The Week in Review

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SUNDAY

Deaths: Russian author Alexander Solzhenitsyn and Atlanta Braves announcer Skip Caray died.

Mr. Solzhenitsyn's accounts of life in Josef Stalin's gulags exposed the history of the Soviet Union's vast prison system, earning him exile and acclaim. He was 89.

Mr. Caray, long known as the voice of the Braves, died at home at age 68. He had been broadcasting Braves games since 1976.

ANTHRAX ATTACKS: DNA from the bodies of anthrax victims helped lead investigators to Bruce Ivins, who oversaw the toxin in an Army lab, a government scientist revealed. Cutting-edge technology allowed researchers to uncover a '"fingerprint" that pinpointed Mr. Ivins' exact lab.

MONDAY

OIL PRICES: Oil prices hit a three-month low after fears lessened that Tropical Storm Edouard would do severe damage in the Gulf of Mexico. One analyst promised relief at the pump as the average price for a gallon of gas fell to $3.881.

CHINA: Sixteen Chinese police officers died when two Muslim militants crashed a truck into a group, throwing explosives as they went. The attack put Olympic organizers on edge, but security officials promised the games would be safe.

TUESDAY

BUSINESS: Urban Outfitters Inc. will be outfitting its Edgefield County facility with 100 more employees. The Pennsylvania-based apparel and furniture retailer announced it is expanding its wholesale distribution center in Trenton, S.C., and moving some call center operations.

ENVIRONMENT: Olin Corp. will pay $1,000 in fines for waiting more than four hours to report a Jan. 21 chlorine spill at its facility on Doug Barnard Parkway, according to Georgia's Environmental Protection Division.

WEDNESDAY

WORLD: President Bush said North Korea has much to do before the U.S. can remove it from the terrorism blacklist. At a news conference with South Korean President Lee Myung-bak, Mr. Bush said he remains concerned about North Korea's human rights record and about its ballistic missile and nuclear programs.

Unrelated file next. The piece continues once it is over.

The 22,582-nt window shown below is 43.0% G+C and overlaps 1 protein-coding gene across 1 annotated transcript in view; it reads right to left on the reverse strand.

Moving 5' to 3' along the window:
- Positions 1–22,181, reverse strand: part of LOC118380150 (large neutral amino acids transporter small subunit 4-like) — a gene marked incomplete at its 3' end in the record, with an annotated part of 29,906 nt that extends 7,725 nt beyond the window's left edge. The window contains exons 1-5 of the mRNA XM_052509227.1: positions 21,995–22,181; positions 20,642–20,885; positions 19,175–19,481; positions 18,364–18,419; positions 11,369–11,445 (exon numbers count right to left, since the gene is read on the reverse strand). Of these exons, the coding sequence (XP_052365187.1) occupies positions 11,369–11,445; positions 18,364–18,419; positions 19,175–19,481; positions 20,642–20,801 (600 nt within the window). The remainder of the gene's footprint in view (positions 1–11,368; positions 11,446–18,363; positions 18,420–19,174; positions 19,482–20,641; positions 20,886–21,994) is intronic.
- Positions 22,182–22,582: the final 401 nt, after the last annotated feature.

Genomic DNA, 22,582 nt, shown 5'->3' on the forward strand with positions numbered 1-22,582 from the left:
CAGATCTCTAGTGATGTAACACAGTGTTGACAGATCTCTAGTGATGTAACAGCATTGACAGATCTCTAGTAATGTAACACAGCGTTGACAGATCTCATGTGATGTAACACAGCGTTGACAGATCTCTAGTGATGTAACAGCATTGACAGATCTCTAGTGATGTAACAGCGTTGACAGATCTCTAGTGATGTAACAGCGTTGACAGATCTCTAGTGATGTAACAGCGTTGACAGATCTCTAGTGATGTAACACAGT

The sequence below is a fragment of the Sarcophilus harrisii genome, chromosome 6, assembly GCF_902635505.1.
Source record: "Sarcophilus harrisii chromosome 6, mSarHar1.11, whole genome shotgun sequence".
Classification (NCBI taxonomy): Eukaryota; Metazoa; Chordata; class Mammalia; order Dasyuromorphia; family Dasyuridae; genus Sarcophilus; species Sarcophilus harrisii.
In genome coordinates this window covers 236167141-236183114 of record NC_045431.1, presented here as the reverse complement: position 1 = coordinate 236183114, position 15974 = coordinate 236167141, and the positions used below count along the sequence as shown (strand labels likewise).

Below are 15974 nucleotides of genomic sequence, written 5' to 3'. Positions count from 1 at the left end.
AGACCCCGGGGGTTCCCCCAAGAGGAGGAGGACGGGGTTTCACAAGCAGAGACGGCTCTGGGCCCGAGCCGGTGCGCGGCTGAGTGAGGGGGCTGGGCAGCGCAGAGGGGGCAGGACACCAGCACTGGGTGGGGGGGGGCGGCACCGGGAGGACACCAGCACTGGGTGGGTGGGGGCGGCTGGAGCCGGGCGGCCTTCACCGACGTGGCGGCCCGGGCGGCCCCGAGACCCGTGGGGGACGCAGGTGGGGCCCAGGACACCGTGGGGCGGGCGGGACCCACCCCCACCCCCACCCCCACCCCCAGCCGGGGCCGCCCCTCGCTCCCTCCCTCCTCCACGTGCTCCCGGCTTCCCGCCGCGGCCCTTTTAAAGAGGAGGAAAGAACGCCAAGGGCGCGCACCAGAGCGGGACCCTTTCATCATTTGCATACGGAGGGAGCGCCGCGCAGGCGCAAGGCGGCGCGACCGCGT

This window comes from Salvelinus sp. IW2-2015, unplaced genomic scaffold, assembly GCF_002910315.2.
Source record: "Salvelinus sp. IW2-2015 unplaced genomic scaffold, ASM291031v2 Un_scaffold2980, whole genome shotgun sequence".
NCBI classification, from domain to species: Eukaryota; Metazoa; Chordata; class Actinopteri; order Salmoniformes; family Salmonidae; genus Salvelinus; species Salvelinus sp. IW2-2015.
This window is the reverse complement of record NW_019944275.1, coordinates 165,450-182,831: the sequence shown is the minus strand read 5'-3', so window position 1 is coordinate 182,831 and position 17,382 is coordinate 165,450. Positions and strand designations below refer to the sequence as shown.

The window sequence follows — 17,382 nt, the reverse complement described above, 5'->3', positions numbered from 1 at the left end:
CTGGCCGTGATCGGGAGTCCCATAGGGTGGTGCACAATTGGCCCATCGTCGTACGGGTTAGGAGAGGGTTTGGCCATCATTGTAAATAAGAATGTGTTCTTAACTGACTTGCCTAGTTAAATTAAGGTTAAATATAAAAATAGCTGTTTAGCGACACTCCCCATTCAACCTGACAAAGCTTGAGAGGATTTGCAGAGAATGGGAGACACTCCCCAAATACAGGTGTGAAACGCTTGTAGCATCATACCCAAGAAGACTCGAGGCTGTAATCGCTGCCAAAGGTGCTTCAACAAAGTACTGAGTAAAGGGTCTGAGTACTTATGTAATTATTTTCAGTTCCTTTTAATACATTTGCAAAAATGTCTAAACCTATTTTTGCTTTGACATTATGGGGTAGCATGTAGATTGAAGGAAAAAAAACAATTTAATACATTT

ECONOMY: The Postal Service had a net loss of more than a billion dollars in the third quarter of the fiscal year, the agency said. Officials blamed reduced mail volume in the slowed economy, coupled with rapidly rising transportation costs because of high fuel prices.

BUSINESS: St. Louis-based Monsanto plans to seek a buyer for its dairy hormone, Posilac, which is produced in Augusta. Posilac is bovine somatotropin, which increases milk production in dairy cows.

THURSDAY

BUSINESS: A proposed Wal-Mart shopping center near Grovetown came a step closer to realization with the Columbia County Planning Commission approving a preliminary plat for the project.

IRAQ: Iraq and the U.S. are near an agreement on all American combat troops leaving Iraq by October 2010, with the last soldiers out three years after that, two Iraqi officials told The Associated Press. U.S. officials insisted there had been no agreement on dates.

FRIDAY

NEGLECTED CHILDREN: Jeremy Long, 37, the father of 11 children and teens found living in squalor in rural Burke County, surrendered to authorities and was charged with cruelty to children.

POLITICS: Former Democratic presidential candidate John Edwards admitted in shame to ABC News that he had an affair with Rielle Hunter, 42, who produced videos, as he prepared to launch his campaign. He denied fathering her child.

WORLD: Russian tanks and artillery rumbled into the breakaway South Ossetia region of Georgia after Georgian forces launched an offensive aimed at capturing the capital. Witnesses said hundreds of civilians had been killed.


Top headlines

Vehicle overturns in Belk's parking lot

NORTH AUGUSTA - An accident in the Belk's parking lot caused an SUV to overturn Saturday, leaving the drivers of both vehicles shaken but unharmed.
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